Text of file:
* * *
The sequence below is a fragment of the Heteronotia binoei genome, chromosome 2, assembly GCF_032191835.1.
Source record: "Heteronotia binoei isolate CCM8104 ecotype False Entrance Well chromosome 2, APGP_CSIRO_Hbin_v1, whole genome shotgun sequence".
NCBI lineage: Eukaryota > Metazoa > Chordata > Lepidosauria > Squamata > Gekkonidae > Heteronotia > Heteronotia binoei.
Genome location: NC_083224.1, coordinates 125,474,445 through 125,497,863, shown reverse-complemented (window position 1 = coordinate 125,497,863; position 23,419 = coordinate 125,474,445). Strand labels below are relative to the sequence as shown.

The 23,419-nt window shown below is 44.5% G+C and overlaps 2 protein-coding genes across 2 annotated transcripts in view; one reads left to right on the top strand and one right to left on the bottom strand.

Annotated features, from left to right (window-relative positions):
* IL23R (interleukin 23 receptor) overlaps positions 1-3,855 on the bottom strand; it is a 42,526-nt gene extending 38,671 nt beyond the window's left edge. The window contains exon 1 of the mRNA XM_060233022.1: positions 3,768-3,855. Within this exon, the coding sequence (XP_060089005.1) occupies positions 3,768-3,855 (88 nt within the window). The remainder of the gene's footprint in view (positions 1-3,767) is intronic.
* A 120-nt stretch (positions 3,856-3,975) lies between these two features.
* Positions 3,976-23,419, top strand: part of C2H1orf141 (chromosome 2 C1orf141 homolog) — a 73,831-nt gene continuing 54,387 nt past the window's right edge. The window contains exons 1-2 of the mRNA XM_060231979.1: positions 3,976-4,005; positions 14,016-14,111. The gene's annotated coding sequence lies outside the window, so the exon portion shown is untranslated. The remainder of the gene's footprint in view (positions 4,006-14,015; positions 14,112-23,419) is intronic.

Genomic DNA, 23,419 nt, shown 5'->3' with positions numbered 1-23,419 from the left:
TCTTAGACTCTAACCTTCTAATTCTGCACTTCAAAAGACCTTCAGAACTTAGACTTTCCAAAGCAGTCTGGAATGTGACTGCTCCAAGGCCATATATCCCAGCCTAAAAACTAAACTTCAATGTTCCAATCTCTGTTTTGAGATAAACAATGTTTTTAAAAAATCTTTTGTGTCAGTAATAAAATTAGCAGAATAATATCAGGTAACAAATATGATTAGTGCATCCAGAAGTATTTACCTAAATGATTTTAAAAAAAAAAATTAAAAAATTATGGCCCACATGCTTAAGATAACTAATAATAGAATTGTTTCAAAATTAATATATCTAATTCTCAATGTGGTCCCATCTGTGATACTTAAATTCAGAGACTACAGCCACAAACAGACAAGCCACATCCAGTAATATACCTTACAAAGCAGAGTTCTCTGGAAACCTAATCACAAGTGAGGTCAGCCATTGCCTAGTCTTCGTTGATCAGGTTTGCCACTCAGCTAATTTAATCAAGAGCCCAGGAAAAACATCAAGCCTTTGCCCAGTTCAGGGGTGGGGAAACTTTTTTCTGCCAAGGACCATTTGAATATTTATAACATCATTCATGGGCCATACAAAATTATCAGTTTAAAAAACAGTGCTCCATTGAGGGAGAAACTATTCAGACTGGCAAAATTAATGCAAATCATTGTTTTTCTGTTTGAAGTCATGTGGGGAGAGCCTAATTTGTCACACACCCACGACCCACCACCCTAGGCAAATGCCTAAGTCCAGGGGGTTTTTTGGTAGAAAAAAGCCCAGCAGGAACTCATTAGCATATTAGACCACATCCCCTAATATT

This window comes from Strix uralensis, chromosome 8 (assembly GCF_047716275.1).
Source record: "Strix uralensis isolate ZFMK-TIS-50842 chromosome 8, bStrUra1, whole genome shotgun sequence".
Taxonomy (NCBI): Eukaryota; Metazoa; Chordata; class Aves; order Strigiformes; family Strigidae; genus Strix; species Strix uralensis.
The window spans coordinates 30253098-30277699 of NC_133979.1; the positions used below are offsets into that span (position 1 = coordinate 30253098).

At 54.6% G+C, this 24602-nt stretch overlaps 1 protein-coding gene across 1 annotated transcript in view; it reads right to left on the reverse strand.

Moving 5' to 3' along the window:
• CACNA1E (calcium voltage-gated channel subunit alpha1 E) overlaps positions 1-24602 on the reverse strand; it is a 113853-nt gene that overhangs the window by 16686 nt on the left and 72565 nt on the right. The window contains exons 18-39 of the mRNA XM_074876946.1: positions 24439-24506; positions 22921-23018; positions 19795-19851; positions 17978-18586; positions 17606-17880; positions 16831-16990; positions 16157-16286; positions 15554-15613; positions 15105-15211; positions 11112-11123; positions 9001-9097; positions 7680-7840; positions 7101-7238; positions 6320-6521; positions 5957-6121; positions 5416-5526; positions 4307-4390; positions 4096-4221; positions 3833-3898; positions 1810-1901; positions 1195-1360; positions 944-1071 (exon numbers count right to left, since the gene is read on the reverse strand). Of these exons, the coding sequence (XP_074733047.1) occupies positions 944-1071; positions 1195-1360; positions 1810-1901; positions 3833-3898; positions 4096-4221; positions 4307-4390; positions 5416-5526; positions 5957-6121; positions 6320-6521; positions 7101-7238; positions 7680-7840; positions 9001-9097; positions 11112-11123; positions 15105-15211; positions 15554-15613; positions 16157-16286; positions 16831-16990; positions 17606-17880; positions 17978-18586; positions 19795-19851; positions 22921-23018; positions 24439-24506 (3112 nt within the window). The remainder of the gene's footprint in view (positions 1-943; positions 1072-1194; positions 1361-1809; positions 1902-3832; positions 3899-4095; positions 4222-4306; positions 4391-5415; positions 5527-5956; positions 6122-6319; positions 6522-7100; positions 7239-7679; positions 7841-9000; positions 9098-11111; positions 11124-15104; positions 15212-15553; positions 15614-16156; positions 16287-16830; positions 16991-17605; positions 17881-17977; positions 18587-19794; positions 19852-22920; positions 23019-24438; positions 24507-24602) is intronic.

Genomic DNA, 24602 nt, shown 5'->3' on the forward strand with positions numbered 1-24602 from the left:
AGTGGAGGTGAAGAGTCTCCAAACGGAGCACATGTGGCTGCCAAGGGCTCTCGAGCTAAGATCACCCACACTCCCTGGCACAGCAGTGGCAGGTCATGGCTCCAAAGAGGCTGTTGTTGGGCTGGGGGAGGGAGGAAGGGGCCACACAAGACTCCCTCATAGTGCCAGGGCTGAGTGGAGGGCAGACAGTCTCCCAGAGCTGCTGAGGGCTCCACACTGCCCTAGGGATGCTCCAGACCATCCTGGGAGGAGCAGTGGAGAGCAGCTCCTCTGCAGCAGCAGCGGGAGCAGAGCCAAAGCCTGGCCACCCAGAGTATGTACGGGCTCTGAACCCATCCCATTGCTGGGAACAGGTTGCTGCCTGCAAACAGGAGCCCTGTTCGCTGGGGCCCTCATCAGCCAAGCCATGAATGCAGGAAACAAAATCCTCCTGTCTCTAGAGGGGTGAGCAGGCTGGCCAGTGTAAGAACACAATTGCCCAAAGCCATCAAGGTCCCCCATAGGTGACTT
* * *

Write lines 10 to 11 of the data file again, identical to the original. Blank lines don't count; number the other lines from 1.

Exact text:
Genomic DNA, 23,419 nt, shown 5'->3' with positions numbered 1-23,419 from the left:
TCTTAGACTCTAACCTTCTAATTCTGCACTTCAAAAGACCTTCAGAACTTAGACTTTCCAAAGCAGTCTGGAATGTGACTGCTCCAAGGCCATATATCCCAGCCTAAAAACTAAACTTCAATGTTCCAATCTCTGTTTTGAGATAAACAATGTTTTTAAAAAATCTTTTGTGTCAGTAATAAAATTAGCAGAATAATATCAGGTAACAAATATGATTAGTGCATCCAGAAGTATTTACCTAAATGATTTTAAAAAAAAAAATTAAAAAATTATGGCCCACATGCTTAAGATAACTAATAATAGAATTGTTTCAAAATTAATATATCTAATTCTCAATGTGGTCCCATCTGTGATACTTAAATTCAGAGACTACAGCCACAAACAGACAAGCCACATCCAGTAATATACCTTACAAAGCAGAGTTCTCTGGAAACCTAATCACAAGTGAGGTCAGCCATTGCCTAGTCTTCGTTGATCAGGTTTGCCACTCAGCTAATTTAATCAAGAGCCCAGGAAAAACATCAAGCCTTTGCCCAGTTCAGGGGTGGGGAAACTTTTTTCTGCCAAGGACCATTTGAATATTTATAACATCATTCATGGGCCATACAAAATTATCAGTTTAAAAAACAGTGCTCCATTGAGGGAGAAACTATTCAGACTGGCAAAATTAATGCAAATCATTGTTTTTCTGTTTGAAGTCATGTGGGGAGAGCCTAATTTGTCACACACCCACGACCCACCACCCTAGGCAAATGCCTAAGTCCAGGGGGTTTTTTGGTAGAAAAAAGCCCAGCAGGAACTCATTAGCATATTAGACCACATCCCCTAATATT